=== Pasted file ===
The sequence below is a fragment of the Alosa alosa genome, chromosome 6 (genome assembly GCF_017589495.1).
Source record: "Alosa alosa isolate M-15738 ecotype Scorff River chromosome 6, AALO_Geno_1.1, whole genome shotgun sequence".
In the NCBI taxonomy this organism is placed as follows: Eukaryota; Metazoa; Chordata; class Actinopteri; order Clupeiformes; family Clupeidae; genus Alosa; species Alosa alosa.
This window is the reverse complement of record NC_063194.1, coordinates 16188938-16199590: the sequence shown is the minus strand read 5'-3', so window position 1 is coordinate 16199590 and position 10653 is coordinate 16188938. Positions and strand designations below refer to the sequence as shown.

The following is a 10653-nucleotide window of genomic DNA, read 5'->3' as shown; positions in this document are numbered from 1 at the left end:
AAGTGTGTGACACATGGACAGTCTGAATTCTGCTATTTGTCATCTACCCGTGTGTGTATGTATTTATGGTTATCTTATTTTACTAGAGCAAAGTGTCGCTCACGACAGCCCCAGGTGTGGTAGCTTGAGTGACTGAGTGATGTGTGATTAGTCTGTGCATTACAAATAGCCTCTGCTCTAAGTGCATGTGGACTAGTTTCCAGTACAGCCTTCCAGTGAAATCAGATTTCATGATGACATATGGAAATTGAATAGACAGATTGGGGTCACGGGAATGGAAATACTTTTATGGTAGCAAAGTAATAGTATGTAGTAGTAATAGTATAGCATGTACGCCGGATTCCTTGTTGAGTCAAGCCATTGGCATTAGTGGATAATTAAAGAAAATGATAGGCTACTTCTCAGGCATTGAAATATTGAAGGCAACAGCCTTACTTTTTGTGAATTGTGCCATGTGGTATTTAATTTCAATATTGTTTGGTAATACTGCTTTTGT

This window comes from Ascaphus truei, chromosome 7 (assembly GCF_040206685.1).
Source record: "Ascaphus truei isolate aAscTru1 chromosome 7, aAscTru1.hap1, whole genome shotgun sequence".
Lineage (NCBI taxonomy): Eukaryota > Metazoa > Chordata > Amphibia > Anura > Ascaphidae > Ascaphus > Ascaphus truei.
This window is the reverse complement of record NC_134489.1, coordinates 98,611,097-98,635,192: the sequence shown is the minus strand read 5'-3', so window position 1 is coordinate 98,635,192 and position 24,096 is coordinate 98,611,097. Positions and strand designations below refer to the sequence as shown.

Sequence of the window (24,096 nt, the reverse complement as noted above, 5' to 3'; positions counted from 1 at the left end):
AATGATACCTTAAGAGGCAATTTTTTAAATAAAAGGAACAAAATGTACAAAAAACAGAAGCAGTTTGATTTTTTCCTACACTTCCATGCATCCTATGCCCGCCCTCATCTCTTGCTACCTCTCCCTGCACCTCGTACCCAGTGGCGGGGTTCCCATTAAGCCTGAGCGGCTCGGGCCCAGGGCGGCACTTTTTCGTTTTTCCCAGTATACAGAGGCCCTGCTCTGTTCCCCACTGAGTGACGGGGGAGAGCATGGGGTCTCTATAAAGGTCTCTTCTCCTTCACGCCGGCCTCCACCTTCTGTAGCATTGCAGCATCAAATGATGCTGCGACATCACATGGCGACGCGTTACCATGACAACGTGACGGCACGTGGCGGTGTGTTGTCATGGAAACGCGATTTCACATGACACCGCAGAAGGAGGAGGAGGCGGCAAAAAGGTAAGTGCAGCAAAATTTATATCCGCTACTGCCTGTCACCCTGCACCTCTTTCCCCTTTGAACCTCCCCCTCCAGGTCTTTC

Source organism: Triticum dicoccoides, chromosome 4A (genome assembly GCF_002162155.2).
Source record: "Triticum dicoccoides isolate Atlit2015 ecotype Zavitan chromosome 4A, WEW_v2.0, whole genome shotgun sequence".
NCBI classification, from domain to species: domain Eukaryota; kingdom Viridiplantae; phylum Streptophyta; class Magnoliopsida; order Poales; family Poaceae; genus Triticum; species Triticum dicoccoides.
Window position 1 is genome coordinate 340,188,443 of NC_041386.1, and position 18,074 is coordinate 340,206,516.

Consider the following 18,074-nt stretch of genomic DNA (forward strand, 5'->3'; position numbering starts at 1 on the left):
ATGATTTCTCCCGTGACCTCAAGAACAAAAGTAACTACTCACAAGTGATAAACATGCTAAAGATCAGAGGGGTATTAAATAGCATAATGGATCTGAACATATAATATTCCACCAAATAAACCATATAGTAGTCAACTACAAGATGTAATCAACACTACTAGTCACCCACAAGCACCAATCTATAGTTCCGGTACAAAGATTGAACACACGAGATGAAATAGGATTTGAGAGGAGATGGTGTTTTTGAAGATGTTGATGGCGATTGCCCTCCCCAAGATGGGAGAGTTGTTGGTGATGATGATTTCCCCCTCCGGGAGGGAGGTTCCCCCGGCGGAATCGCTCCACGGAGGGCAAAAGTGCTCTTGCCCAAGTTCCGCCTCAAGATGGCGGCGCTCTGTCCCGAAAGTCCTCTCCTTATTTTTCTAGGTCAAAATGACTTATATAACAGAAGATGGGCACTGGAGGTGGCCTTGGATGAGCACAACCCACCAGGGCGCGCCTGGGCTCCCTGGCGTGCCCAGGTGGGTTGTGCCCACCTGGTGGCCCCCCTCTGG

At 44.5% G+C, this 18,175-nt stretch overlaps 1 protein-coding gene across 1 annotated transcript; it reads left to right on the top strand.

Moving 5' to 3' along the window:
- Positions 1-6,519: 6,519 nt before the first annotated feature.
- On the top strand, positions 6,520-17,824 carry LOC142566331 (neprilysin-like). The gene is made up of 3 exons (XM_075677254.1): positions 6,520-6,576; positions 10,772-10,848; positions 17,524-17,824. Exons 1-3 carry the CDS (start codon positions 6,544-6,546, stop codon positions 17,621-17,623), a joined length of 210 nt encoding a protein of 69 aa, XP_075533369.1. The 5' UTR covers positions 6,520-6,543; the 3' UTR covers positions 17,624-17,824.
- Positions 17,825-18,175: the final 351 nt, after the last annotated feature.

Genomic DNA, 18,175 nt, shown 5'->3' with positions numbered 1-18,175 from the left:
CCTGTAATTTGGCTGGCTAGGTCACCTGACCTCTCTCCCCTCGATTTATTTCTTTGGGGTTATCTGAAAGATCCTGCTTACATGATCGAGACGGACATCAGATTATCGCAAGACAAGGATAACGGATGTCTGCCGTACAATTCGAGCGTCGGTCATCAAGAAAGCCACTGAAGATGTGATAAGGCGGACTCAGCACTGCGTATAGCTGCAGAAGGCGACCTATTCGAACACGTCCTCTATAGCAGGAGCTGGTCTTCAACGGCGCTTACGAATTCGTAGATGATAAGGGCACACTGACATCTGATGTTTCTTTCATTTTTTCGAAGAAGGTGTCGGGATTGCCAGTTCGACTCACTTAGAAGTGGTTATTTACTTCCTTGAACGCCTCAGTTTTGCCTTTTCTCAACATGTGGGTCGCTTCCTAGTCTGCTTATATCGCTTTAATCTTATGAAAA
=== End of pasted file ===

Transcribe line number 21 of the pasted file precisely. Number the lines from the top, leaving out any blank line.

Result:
- Positions 1-6,519: 6,519 nt before the first annotated feature.